New to wading? If you’re leaving the safety of the riverbank for the first time, here’s how to do so safely and in a way that won’t spook either the fish or your fellow anglers.
Read on for our brief guide to the art of wading.
For safety’s sake, you’ll need a belt to keep water out of your waders, a staff for balance and to test the ground ahead, and an inflatable wading jacket. A whistle on a lanyard worn around your neck will give you the means to raise the alarm should you need to. Only leave the bank when you’re fully equipped.
The buddy system works. Where possible always fish with a friend or at least make sure someone knows where you’re going and when you’ll be back. That way if you have a problem, there’ll be someone to get help.
Examine the conditions very carefully before you enter the water and while you’re wading. Scout out your route before you make a move and always work out how you’re going to get back to the bank. An easy wade downstream in a fast flowing current may be almost impossible to navigate in the opposite direction.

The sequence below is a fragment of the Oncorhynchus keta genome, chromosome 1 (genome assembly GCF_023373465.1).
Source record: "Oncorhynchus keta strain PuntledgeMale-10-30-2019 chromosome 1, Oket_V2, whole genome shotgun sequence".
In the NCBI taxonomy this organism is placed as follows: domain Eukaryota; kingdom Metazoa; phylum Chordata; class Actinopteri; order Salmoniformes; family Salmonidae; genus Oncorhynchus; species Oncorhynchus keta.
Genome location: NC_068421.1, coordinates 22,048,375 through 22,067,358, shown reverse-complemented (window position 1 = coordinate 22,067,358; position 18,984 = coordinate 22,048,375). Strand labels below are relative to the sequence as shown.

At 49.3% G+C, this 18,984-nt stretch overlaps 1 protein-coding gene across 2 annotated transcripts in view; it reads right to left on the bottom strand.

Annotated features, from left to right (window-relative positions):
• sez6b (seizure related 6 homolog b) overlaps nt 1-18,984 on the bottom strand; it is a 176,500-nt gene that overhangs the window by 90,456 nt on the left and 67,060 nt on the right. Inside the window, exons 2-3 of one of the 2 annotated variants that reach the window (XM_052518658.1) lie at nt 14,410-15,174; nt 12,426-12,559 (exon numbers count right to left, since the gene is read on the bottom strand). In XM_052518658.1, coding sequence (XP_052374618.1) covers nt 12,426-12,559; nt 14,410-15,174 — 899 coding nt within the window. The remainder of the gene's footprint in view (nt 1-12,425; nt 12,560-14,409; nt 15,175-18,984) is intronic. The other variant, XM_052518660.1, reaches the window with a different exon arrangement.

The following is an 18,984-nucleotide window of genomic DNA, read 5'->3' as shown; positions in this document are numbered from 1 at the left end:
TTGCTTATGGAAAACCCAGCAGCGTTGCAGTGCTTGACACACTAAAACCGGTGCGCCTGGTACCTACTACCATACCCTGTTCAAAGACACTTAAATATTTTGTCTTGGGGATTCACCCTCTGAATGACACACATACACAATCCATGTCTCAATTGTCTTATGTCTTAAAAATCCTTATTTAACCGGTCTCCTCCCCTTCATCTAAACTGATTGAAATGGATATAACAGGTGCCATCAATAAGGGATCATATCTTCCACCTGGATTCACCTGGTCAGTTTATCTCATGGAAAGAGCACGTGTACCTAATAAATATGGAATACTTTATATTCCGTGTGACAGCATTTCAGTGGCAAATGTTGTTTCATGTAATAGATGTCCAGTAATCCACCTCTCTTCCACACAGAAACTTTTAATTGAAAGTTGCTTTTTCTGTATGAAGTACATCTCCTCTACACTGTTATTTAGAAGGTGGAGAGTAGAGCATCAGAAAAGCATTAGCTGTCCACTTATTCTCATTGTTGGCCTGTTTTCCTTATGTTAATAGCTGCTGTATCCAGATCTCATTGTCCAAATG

Without seeming to tempt fate, plan ahead for falling in. If you do take a swim, lie on your back with your feet in front of you. Bend your knees to trap air in the bottom of your waders and float feet first so you can fend off obstacles. Backstroke to your planned point of exit.
The location for your initial foray from the bank should offer easy wading. As you enter the water, use your staff to test the ground ahead of you. Keep your feet widely spaced and your body sideways to the current. Give yourself plenty of time to get to where you’re going. Shuffle rather than stride.
Plant your staff upstream and lean your body in the same direction. Move forward and sideways, preferably moving slightly downstream. To move backwards – if you can – turn around before doing so.
To move to a new mark, it’s usually best to leave the water, walk along the bank and then re-enter the river close to the new fishing location.
Wade within the limitations of your experience and physical ability. Conserve energy and make sure you’re warm enough for the conditions and water temperature.
If you do get swept off your feet, your safety comes first. If you can, shove the butt of your rod down the front of your waders or into your belt. But don’t die for the sake of saving your fishing tackle – always put yourself first.
Do take some dry clothes. At least that way, if you take a dunking it doesn’t mean the end of your day’s fishing.
Develop a plan
Execute with caution
Retreat if necessary